The number of crystals per volume, or diamond concentration, also affects the cutting performance from the diamond tool. Diamond concentration, typically called CON, is really a measure of the volume of diamond within a segment dependant on volume. A common reference point is 100 CON, which equals 72 carats per cubic inch. Diamond concentration for construction tools is generally in the range of 15-50 CON. A 32 CON means the tool has 23 carats per cubic inch, or about 4 carats per segment. Enhancing the diamond concentration by providing more cutting points can certainly make the bond act harder while also increasing diamond tool life. Optimum performance is possible if the diamond tool manufacturer utilizes her or his experience and analytical capabilities to balance diamond concentration and other factors to accomplish optimum performance for the cutting operator.
Diamond Shape & Size
Diamond shapes may differ from tough blocky cubo-octahedral crystals (Figure 1) to more friable crystals with less well-defined geometry (Figure 2). Diamond crystals with blocky shapes and sharp edges are generally more appropriate for stone and construction applications. The blocky shape provides greater effectiveness against fracturing, and thus supplies the maximum number of cutting points and minimum surface contact. It has a direct impact inside a lower horsepower requirement for the transformer core cutting machine and to maximize the life for that tool. Lower grade diamond is less costly and customarily has more irregularly shaped and angular crystals and is also more suitable for less severe applications.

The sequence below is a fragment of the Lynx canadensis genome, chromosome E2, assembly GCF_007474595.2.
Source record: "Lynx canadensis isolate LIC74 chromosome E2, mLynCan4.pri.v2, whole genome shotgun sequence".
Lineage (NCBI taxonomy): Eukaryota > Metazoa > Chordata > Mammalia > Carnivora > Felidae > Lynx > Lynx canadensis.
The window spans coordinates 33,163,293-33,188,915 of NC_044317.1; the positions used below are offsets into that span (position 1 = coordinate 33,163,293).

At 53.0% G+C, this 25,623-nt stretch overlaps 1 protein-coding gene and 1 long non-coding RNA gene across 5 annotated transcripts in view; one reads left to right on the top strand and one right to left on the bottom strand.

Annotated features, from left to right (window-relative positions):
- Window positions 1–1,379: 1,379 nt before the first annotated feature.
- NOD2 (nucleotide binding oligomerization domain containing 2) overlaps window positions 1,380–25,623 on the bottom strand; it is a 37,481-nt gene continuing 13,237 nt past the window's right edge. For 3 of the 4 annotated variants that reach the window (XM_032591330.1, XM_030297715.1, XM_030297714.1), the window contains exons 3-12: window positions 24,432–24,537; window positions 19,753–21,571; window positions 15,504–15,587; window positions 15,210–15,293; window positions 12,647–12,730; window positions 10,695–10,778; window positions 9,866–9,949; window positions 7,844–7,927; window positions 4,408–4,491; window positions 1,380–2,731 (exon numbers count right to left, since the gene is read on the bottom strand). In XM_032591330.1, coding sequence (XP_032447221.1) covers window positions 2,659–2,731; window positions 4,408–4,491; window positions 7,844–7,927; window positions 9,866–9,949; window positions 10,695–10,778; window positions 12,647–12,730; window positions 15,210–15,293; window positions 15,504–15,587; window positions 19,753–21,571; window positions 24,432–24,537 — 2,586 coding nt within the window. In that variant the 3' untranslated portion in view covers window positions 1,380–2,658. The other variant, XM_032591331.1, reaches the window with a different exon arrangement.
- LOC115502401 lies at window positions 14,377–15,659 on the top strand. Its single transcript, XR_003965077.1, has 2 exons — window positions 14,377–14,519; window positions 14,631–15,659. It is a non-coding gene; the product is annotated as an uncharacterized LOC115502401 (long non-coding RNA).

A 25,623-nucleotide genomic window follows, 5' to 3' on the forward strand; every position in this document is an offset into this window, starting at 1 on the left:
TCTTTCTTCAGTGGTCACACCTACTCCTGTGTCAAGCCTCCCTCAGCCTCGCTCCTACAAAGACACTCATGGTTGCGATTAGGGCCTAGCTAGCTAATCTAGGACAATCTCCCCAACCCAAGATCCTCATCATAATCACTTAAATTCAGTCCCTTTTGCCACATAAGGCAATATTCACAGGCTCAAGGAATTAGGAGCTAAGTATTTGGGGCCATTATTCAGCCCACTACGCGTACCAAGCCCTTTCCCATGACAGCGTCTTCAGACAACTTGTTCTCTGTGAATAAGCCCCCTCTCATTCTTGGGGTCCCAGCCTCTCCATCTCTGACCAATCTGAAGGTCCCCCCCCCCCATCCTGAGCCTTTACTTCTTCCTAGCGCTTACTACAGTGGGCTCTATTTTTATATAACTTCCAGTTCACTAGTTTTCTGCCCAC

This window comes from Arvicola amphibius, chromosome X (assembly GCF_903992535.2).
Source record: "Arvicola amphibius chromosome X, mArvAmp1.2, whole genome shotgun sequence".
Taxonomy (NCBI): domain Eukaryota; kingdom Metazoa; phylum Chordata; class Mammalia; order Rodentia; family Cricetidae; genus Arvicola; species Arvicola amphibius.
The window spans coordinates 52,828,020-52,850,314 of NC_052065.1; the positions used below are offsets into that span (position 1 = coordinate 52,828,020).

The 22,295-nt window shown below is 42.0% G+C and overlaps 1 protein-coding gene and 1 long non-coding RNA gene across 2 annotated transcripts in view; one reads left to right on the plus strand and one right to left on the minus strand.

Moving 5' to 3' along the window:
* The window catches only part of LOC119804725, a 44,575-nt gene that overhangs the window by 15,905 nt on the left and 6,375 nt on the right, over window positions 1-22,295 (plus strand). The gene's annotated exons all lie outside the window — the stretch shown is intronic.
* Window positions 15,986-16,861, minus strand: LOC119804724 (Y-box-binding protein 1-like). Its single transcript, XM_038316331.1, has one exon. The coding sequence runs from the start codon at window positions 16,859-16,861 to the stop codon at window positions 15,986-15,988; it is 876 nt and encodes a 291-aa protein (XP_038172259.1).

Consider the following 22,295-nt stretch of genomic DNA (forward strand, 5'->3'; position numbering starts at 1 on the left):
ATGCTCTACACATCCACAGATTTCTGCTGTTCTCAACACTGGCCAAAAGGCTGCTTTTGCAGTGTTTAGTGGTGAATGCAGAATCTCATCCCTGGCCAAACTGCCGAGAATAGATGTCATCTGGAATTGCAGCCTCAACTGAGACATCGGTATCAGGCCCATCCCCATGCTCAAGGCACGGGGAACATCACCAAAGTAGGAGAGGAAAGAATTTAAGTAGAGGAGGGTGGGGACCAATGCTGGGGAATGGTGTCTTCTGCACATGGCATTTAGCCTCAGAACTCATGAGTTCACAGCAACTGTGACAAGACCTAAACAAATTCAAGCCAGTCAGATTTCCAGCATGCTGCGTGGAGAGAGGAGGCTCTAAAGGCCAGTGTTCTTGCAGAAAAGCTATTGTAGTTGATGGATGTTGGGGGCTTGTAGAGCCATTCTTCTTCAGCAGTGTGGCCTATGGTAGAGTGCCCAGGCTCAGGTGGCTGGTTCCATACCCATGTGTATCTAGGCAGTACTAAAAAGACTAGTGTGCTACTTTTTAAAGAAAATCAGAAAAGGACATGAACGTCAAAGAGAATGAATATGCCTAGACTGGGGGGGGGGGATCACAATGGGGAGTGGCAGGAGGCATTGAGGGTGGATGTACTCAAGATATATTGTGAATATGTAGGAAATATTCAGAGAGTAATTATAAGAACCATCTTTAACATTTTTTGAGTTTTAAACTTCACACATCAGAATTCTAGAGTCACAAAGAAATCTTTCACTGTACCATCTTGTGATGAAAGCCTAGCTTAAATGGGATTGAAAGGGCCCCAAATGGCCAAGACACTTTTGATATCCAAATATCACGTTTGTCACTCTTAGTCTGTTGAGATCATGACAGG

Synthetic diamond might be grown in a number of mesh sizes to fit the specified application. Mesh sizes are typically in the range of 20 to 50 Usa Mesh (840 to 297 microns) in construction applications. How big the diamond crystals, as well as the concentration, determines the quantity of diamond that will be exposed above the cutting top of the segments around the blade. The exposure, or height, of diamond protrusion (Figure 3) influences the depth of cut for each crystal, and subsequently, the potential material removal rate. Larger diamond crystals and greater diamond protrusion can lead to a potentially faster material removal rate if you find enough horsepower available. As a general rule, when cutting softer materials, larger diamond crystals are used, and whenever cutting harder materials, smaller crystals are being used.